Dec. 21, 2011
NOTRE DAME, Ind. – Former Irish basketball great and U.S. Olympian Adrian Dantley, the 1976 national college basketball player of the year and a member of the Naismith National Basketball Hall of Fame, will become the fourth inductee into the Notre Dame Basketball Ring of Honor on Friday, March 2, 2012. The ceremony will take place during halftime of the Irish’s final regular-season home game against Providence at Purcell Pavilion at the Joyce Center.
Dantley, who enjoyed a stellar three-year career in an Irish uniform from 1973-76, will join Austin Carr, Luke Harangody and Ruth Riley as a member of Notre Dame’s Ring of Honor. Harangody, who played for the Irish from 2006-10, was the school’s first inductee in February 2010. Riley (1997-2001), who helped lead the Irish women’s basketball program to the national championship in ’01, became the second member the Ring of Honor in November 2010, while Austin Carr (1968-71), who still remains the program’s career scoring leader with 2,560 points, became the third honoree when he was inducted in February 2011.
Named the national player of the year as a junior in 1975-76 by the United States Basketball Writers Association, Dantley was a two-time first-team All-American in 1974-75 and 1975-76. He also was a member of the United States Olympic basketball team that won the gold medal in Montreal in 1976.
Dantley was named to Notre Dame’s All-Century Team in conjunction with the school’s yearlong celebration of the 100th season of the program during the 2004-05 campaign. He averaged 18.3 points per game as a starting forward as a freshman for the Irish in 1973-74. Dantley finished second nationally in scoring as a sophomore with a 30.4 average, ranked fourth nationally in scoring as a junior in ’75-’76 with a 28.6 average and served as captain of Digger Phelps’ Irish team as a junior. He played on teams that finished 26-3, 19-10 and 23-6, earning mention on NCAA all-regional teams as a sophomore and junior.
Dantley ranks third on the Irish career scoring list (behind Austin Carr and Luke Harangody) with 2,223 points. He posted a 25.8 career scoring average and a 9.8 career rebound average and made more free throws (615) than any player in Irish history.
After passing up his senior season to make himself available for the NBA draft, Dantley returned to finish his degree requirements at Notre Dame by 1978.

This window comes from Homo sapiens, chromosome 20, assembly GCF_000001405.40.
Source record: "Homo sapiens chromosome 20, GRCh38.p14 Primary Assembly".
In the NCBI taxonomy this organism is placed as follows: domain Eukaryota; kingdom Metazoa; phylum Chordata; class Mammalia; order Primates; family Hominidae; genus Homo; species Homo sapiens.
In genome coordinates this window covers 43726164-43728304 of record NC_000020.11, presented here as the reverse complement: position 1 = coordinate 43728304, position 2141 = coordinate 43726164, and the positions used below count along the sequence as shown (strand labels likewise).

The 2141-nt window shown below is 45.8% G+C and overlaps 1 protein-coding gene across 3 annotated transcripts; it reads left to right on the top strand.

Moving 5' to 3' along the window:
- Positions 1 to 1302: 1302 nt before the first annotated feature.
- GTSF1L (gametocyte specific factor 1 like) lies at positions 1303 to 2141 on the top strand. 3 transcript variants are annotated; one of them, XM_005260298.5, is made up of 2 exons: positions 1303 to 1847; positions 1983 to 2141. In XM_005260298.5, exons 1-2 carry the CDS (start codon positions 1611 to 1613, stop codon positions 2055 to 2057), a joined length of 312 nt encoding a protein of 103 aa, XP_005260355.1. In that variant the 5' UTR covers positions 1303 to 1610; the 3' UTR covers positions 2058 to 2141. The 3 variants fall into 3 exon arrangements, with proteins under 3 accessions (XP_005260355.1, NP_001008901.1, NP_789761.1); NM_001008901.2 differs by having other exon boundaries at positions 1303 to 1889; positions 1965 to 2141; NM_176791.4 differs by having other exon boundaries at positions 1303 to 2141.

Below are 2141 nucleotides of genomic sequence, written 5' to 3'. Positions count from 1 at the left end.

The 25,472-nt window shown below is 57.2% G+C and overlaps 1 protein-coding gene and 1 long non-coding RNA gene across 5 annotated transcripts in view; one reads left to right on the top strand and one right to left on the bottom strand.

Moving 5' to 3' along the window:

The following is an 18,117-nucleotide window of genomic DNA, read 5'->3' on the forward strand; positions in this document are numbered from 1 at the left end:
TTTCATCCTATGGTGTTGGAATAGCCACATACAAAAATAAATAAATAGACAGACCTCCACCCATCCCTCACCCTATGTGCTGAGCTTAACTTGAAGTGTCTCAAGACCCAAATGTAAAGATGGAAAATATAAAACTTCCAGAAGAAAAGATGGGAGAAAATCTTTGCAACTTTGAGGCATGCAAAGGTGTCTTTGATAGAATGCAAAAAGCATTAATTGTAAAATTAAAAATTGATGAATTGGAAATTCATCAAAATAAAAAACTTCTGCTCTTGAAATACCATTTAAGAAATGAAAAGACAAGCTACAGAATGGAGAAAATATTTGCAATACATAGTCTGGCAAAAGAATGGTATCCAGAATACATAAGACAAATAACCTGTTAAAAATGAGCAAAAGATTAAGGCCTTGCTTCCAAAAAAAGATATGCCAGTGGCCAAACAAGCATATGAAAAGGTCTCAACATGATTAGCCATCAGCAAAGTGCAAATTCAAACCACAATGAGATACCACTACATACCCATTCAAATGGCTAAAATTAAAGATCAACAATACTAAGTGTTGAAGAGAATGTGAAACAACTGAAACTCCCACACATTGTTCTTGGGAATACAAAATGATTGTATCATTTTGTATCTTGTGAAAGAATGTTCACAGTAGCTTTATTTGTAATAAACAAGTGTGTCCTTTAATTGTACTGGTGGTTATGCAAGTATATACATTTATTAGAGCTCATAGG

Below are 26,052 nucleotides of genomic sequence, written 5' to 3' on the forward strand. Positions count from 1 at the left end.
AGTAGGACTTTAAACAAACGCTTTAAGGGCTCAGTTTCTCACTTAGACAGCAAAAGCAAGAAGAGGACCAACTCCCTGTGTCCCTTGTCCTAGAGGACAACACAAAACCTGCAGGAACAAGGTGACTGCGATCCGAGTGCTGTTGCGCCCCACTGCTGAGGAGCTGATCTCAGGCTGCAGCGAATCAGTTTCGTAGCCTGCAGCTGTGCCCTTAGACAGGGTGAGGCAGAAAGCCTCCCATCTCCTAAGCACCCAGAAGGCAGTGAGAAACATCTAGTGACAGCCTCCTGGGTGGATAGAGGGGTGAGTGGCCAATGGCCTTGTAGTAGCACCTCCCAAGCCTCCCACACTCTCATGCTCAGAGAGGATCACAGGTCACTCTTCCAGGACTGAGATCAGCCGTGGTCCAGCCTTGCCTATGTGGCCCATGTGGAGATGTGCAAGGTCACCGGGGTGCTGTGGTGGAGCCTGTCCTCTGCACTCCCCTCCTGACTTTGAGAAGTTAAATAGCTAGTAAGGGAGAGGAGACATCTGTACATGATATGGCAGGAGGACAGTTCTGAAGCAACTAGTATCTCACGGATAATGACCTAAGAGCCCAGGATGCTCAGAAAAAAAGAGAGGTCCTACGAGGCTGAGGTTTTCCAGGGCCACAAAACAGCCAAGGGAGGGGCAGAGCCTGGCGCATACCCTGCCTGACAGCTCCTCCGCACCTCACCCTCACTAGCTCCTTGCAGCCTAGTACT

The sixth overall pick in the ’76 NBA draft by Buffalo Braves, he was named the NBA rookie of the year in ’77 with a 20.3 scoring average and a 7.6 rebound mark. Dantley played 15 seasons in the NBA, averaging 24.3 points per game. He led the league five times in free throws made in a season and led the NBA in scoring in ’81 at 30.7 and ’84 at 30.6. He twice was a second-team all-NBA pick.
His 23,177 career points ranks 21st all-time in the NBA. In all but four seasons as a professional, Dantley averaged 20 points or better, including topping the 30-point mark four straight years (1981-84). The six-time NBA All-Star (1980-82, 1984-86) was named NBA Comeback Player of the Year in 1984, the year he led the league in scoring (30.6).
Dantley played with Buffalo in ’76-’77, with Los Angeles and Indiana in ’77-’78, with the Lakers in ’78-’79, then seven years with Utah (’79-’80 through ’85-’86), and Detroit in ’86-’87 and ’87-’88. He was traded from Detroit to Dallas midway through the ’88-’89 season, played all of ’89-’90 in Dallas and later played with Milwaukee Bucks at the end of the ’90-’91 season.
He was an assistant coach at Towson State for two seasons from 1993-95 and was an assistant for eight seasons with the Denver Nuggets. He briefly served as the Nuggets’ head coach during the 2009-10 season.
A scholastic All-America player at DeMatha Catholic High School (Md.), he was born Feb. 28, 1956, in Washington, D.C. Dantley became the sixth individual with Notre Dame connections to be inducted into the Naismith Memorial Basketball Hall of Fame in ’08. He joined George E. Keogan (enshrined in 1961), Elmer H. Ripley (1973), Edward “Moose” Krause (1976), Raymond J. Meyer (1979) and J. Walter Kennedy (1981).